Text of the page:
The prison construction bill met a similar fate.  Even though there were concerns about the plan proposed by the Governor which would address overcrowding, growing demands on correction officers, and increased costs of operating the Department of Corrections, the Senate passed a bill providing for the construction of four new prisons with the proceeds of a $800 million bond issue on a 22-11 vote.  The House amended the Senate prison bill, which resulted in a Conference Committee to resolve any differences, while concerns continued to grow over the lack of transparency.  After lengthy negotiations with the Administration, the Conference Committee produced an alternative plan to build three new prisons utilizing a $550 million bond issue that was adopted by the Senate on a 23-12 vote.  Due to procedural delays by Democrats in the Senate to kill the prison bill, the Conference Committee report was not transmitted to the House until the final hour of the Session, where it died.

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Separately, the never-ending gambling issue continues to impact the legislative process.  Several bills were introduced to redefine bingo in certain counties so they could operate games similar to those offered by the Poarch Creek Indians at various venues around the State.  Although these bills were not successful, some Senators chose to exercise procedural delays to reinforce their position and slow the legislative process during the final days.

The last two days of the Session were a culmination of actions in both Houses which killed key legislation.  In the Senate on Tuesday, the 29th legislative day, a five-hour logjam was created by a filibuster.  In the House, Gulf Coast members filibustered actions due to Senate Committee actions on the BP settlement bill.  On Wednesday, the last day, from Noon to 8:00 p.m. the Senate recessed and returned five times to allow for caucus discussions and conference committee deliberations. At 11:40 p.m., during the last twenty minutes in the Senate, nearly three dozen local bills were quickly passed ranging from Sunday liquor sales in certain communities, to distributing taxes and increasing lodging taxes.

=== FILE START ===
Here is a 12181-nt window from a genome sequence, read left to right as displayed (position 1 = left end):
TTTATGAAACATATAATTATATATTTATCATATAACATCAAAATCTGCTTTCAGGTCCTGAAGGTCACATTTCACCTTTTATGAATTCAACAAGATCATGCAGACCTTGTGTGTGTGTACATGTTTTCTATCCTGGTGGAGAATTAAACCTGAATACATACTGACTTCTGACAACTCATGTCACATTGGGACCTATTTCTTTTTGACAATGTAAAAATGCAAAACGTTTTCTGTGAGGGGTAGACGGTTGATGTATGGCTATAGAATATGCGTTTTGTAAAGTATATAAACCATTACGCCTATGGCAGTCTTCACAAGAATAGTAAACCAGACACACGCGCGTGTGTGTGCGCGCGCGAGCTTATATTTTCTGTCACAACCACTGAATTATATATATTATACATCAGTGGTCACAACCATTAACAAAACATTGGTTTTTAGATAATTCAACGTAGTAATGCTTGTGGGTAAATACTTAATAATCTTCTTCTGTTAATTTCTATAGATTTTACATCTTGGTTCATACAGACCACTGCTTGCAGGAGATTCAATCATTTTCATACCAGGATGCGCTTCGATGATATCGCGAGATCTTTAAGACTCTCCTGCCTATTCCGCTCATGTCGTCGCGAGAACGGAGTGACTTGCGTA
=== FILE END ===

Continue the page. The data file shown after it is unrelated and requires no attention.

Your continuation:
In the end, it all came down to the wire where tactical delays resulted in there not being enough time to act on key legislation – the clock ran out. The challenges looming over the State at the beginning of the last session such as prison overcrowding, pension reform, Medicaid, continued education reform, as well as others, will be key legislative agenda items to be reconsidered when the Legislature convenes the 2017 Regular Session on February 7, 2017.

I am encouraged that the Joint Medicaid Study Group is continuing to meet throughout the year to help educate members on Medicaid and develop possible solutions.  I am hopeful this same model will be considered for prisons and other key issues.  In the meantime, the alternative is for the Governor to call a Special Session later this year to address some of these issues. Regardless, as President of the Alabama Senate, I stand ready to serve and preside.  I continue to be committed to helping make Alabama a better place to live, raise a family, and educate your children, our best days are ahead of us – I believe in Alabama and her people.


Guest Columnists

Opinion | The enduring legacy of Margaret Thatcher

“In the winter of British discontent, Thatcher emerged to lead the minority Conservative Party into the majority.”

Will Sellers



Margaret Thatcher was Britain's longest-serving prime minister. (WIKIMEDIA COMMONS)

Thirty years ago, this week, the longest-serving British prime minister of the 20th century resigned. Margaret Thatcher, having governed since 1979, saw her leadership challenged, but rather than continue to fight, she was gaslighted into believing she was losing her grip on her party and would lose her office in an embarrassing vote.

None of that was true.

In fact, the very men who rode to leadership positions on her coattails and hid behind her skirts during controversy allowed their greed for power to debase their loyalty to the Iron Lady. Dejected, she resigned and thus, quietly exited British politics.

Prior to Thatcher’s leadership, Britain was in decline and, by all economic measures, sliding into second rate status. Rather than control its financial destiny, the International Monetary Fund was needed to help the Empire shore up her accounts. Socialism dominated with anti-capitalist trade unions and nationalized industries weighing down any real economic growth.